Buying in down markets and saving regularly can boost financial health

When we look at great times to have invested, they tend to be during periods of crisis, writes Alan Durrant of the National Bank of Abu Dhabi.

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I have always been a great fan of regular saving plans.


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I started one for my son within a few weeks of his birth and will soon be opening one for my daughter, who was born a few days ago. Saving for things that we want later in life is a great habit to develop at an early age, but I think that a regular savings plan is something that most people would benefit from.

One of the beauties of buying mutual fund units via a regular saving plan is that it takes a lot of emotion away from investing. We all know that the two emotions that are the enemy of every investor are fear and greed. When markets are going up week after week, it is hard to stop oneself from being sucked into the excitement and investing at the top.

Similarly, when there is nothing but despair in the news and shares are cheap and unloved, it is very hard to summon the courage to invest.

When we look at great times to have invested, they tend to be during periods of crisis. We may tell ourselves that we will invest the next time markets are at bargain-basement prices. However, when such times arrive, we tell ourselves this time it's different and find a reason not to invest.

A few weeks ago, I wrote an article suggesting it might be a good time to invest in India after the huge share price falls. With hindsight, it looks like a good time to have invested, but I suspect that few would have done so as the news flow was so grim at the time.

If you were investing in a regular saving plan, you would have been buying some very cheap units during the summer. In fact you would have been buying lots of cheap units after every major crisis.

For every US$100 (Dh367) that you invest every month, you will be buying a lot more units when they are cheap than when they are expensive. While this may seem a basic statement of mathematics, it is the principle behind a really important investment technique known as dollar-cost-averaging.

Quite simply, if you regularly invest in a fund that at some point in the future rises, you will reap handsome rewards from having accumulated so many cheap fund units during times when prices are depressed. If you choose to invest in an insurance savings scheme, you may also have the benefit of some valuable insurance protection alongside your investment.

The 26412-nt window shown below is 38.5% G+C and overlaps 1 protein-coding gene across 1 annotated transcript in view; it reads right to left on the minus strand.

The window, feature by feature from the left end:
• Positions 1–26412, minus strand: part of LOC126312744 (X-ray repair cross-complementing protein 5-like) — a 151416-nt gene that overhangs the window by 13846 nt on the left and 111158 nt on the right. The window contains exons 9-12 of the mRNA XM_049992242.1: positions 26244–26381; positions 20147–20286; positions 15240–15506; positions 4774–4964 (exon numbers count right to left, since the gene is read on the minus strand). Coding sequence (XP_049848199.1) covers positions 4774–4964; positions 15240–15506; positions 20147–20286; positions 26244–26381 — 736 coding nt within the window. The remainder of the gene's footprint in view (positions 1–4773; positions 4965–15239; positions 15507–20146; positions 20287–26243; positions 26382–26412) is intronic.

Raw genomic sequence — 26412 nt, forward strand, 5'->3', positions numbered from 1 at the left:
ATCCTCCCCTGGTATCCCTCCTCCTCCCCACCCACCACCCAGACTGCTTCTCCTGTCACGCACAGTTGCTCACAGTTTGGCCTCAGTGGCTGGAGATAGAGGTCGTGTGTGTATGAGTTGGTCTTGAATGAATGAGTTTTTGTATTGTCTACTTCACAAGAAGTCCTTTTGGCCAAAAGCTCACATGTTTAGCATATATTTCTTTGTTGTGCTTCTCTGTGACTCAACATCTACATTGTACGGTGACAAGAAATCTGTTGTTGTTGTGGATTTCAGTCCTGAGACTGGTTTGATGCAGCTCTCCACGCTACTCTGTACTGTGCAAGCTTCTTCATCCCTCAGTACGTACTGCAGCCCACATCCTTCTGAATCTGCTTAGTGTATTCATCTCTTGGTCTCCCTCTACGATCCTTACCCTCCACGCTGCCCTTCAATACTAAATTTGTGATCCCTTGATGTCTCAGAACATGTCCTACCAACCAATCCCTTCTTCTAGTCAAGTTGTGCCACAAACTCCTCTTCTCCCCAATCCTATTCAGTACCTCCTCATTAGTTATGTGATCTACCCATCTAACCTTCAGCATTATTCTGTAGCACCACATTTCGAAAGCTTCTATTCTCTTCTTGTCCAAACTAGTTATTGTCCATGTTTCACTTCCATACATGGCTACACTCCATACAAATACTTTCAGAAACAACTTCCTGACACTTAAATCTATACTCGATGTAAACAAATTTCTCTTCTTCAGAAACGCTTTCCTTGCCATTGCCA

So what sort of person would benefit from dollar-cost-averaging? I would say almost everyone. If you are an expatriate hoping to save a nest egg to take home with you, a regular savings plan is a really convenient way of meeting that need.

Of course, if you have a particular financial goal in mind such as a wedding, school fees or a top-up to your retirement fund, then a regular savings plan can be the perfect solution.

Even if you are a serious investor who enjoys trading in individual equities, currencies, bonds or commodities, regularly saving in a fund can provide a good bedrock to build your portfolio.

The choice of funds in a regular savings plan is clearly driven by your personal circumstances, attitude to risk and the length of time before you will need to redeem the investment.

I will be investing in relatively high-risk investments for my children as they have a very long time horizon and the inevitable setbacks will give us the chance to buy lots of cheap units. That is why I am investing in a mixture of funds specialising in areas such as emerging markets.

Alan Durrant is the group chief investment officer and general manager of the asset management group at National Bank of Abu Dhabi